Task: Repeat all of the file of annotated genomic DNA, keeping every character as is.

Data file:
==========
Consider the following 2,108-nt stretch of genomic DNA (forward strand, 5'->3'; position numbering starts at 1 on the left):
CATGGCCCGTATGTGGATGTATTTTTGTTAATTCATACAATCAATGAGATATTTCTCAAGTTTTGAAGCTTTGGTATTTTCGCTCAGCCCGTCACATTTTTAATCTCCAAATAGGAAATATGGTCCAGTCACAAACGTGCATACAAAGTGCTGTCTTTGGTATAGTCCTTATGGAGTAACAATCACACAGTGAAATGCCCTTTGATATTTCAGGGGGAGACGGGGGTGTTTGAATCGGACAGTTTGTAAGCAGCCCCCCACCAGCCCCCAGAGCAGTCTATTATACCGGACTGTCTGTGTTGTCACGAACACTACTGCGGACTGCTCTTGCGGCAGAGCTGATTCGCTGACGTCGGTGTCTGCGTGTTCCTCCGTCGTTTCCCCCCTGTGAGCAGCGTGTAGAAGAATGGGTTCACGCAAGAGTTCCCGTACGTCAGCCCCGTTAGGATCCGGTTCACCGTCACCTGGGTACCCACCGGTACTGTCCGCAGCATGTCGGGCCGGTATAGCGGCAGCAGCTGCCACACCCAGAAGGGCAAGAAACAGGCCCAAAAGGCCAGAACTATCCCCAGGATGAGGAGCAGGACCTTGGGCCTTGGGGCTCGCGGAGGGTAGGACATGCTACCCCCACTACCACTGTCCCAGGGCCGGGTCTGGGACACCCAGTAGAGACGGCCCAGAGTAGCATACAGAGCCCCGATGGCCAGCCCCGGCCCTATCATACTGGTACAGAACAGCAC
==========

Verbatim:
Consider the following 2,108-nt stretch of genomic DNA (forward strand, 5'->3'; position numbering starts at 1 on the left):
CATGGCCCGTATGTGGATGTATTTTTGTTAATTCATACAATCAATGAGATATTTCTCAAGTTTTGAAGCTTTGGTATTTTCGCTCAGCCCGTCACATTTTTAATCTCCAAATAGGAAATATGGTCCAGTCACAAACGTGCATACAAAGTGCTGTCTTTGGTATAGTCCTTATGGAGTAACAATCACACAGTGAAATGCCCTTTGATATTTCAGGGGGAGACGGGGGTGTTTGAATCGGACAGTTTGTAAGCAGCCCCCCACCAGCCCCCAGAGCAGTCTATTATACCGGACTGTCTGTGTTGTCACGAACACTACTGCGGACTGCTCTTGCGGCAGAGCTGATTCGCTGACGTCGGTGTCTGCGTGTTCCTCCGTCGTTTCCCCCCTGTGAGCAGCGTGTAGAAGAATGGGTTCACGCAAGAGTTCCCGTACGTCAGCCCCGTTAGGATCCGGTTCACCGTCACCTGGGTACCCACCGGTACTGTCCGCAGCATGTCGGGCCGGTATAGCGGCAGCAGCTGCCACACCCAGAAGGGCAAGAAACAGGCCCAAAAGGCCAGAACTATCCCCAGGATGAGGAGCAGGACCTTGGGCCTTGGGGCTCGCGGAGGGTAGGACATGCTACCCCCACTACCACTGTCCCAGGGCCGGGTCTGGGACACCCAGTAGAGACGGCCCAGAGTAGCATACAGAGCCCCGATGGCCAGCCCCGGCCCTATCATACTGGTACAGAACAGCAC